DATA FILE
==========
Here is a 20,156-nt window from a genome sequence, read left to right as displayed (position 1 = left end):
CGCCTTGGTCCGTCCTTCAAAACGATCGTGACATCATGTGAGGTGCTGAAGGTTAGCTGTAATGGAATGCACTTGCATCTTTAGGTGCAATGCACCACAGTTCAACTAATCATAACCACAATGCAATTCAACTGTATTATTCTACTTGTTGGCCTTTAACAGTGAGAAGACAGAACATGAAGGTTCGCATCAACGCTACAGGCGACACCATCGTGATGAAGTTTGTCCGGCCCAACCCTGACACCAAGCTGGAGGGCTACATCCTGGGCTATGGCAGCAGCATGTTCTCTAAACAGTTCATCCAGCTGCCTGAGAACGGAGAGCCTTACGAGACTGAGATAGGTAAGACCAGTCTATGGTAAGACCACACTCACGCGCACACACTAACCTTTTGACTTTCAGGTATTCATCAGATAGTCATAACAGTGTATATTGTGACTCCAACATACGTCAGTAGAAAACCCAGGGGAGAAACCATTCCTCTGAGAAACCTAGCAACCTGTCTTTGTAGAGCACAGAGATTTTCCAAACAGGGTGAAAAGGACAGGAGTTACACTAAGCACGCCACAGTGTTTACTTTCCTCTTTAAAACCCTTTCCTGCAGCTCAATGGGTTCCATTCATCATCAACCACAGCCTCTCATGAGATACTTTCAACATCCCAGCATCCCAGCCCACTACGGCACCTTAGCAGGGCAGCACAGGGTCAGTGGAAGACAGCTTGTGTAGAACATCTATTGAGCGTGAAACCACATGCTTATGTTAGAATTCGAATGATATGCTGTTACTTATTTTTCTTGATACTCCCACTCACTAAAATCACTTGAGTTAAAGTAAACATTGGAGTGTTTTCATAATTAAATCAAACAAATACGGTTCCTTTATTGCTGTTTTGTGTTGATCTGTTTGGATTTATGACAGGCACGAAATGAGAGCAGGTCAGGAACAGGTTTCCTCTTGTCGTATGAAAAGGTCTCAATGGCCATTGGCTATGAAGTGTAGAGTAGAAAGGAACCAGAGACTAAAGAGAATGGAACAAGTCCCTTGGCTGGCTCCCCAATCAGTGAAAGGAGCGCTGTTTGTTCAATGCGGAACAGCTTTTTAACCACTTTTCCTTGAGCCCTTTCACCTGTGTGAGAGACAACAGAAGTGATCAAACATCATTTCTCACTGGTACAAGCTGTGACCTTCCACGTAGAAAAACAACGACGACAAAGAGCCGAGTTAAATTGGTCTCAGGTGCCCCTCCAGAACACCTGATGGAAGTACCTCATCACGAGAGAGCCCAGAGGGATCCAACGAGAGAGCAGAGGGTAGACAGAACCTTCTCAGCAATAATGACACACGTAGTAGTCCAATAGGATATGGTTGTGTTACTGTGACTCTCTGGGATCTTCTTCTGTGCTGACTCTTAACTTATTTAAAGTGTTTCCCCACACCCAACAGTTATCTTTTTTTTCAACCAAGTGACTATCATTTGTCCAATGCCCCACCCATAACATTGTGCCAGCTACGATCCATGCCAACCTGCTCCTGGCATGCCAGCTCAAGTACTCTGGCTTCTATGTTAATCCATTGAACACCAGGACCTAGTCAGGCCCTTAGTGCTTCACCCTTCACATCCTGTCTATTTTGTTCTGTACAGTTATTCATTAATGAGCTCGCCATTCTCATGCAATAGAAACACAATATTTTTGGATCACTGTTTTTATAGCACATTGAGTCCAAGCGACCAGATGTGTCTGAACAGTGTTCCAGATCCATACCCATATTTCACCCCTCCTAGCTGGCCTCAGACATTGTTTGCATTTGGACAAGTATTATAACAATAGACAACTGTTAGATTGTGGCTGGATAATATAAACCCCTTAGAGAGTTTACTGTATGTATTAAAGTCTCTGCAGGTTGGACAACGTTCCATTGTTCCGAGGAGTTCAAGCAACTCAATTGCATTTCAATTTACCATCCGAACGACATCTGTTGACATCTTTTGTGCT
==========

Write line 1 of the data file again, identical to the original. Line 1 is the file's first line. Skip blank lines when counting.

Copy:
Here is a 20,156-nt window from a genome sequence, read left to right as displayed (position 1 = left end):